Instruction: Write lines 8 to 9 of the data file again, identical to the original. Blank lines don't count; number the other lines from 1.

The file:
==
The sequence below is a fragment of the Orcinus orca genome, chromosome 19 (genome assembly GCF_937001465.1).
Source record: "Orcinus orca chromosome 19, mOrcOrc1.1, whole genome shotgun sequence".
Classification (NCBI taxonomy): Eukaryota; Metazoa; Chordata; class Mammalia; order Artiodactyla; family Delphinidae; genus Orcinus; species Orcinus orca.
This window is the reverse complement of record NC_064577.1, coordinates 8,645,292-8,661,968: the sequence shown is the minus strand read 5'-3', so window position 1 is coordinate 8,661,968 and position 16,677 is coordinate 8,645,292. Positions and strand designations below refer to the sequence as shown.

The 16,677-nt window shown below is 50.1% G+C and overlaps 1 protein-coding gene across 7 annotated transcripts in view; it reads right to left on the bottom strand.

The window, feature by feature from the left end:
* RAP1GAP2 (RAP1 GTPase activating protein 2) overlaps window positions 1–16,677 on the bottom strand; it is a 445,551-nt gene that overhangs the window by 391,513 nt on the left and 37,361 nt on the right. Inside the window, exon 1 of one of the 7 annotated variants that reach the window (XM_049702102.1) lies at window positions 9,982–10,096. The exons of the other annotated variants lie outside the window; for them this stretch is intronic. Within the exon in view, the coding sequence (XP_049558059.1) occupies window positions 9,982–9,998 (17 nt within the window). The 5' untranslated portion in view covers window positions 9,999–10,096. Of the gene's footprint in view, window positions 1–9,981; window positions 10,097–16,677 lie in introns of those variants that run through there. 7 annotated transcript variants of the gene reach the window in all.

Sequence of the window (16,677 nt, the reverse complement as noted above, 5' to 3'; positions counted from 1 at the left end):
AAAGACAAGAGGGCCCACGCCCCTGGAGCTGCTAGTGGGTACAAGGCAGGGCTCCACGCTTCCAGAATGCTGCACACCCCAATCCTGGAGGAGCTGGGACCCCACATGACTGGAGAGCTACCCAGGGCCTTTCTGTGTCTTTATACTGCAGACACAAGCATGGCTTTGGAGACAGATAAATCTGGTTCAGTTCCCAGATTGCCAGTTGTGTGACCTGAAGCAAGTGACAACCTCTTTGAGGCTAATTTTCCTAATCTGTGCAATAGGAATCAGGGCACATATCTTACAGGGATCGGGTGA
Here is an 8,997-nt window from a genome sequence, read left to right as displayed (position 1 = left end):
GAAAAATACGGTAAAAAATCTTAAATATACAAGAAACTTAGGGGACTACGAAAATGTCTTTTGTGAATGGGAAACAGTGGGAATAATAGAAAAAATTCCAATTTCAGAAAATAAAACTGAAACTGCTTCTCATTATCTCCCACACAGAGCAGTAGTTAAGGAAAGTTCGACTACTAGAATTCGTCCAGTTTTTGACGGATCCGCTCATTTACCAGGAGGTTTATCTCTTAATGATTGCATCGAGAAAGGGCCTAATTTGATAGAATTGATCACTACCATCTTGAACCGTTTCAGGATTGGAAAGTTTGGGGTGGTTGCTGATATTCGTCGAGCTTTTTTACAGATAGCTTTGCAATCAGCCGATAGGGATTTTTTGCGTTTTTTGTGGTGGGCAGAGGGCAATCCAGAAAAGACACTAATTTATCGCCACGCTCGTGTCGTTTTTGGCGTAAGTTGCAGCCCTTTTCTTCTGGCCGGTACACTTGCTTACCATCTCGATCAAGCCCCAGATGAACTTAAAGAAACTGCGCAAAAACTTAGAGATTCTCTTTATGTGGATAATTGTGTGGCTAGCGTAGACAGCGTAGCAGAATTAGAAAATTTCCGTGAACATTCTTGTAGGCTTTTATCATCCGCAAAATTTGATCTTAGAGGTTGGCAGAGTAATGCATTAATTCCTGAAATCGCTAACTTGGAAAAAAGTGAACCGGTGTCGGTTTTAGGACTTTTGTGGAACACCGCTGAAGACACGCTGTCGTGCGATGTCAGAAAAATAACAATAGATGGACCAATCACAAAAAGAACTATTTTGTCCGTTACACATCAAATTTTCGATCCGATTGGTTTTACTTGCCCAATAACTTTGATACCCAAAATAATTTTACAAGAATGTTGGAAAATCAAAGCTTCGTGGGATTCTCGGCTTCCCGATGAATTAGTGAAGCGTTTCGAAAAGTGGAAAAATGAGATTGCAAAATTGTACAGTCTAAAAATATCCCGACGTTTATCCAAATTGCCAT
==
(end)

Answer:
Sequence of the window (16,677 nt, the reverse complement as noted above, 5' to 3'; positions counted from 1 at the left end):
AAAGACAAGAGGGCCCACGCCCCTGGAGCTGCTAGTGGGTACAAGGCAGGGCTCCACGCTTCCAGAATGCTGCACACCCCAATCCTGGAGGAGCTGGGACCCCACATGACTGGAGAGCTACCCAGGGCCTTTCTGTGTCTTTATACTGCAGACACAAGCATGGCTTTGGAGACAGATAAATCTGGTTCAGTTCCCAGATTGCCAGTTGTGTGACCTGAAGCAAGTGACAACCTCTTTGAGGCTAATTTTCCTAATCTGTGCAATAGGAATCAGGGCACATATCTTACAGGGATCGGGTGA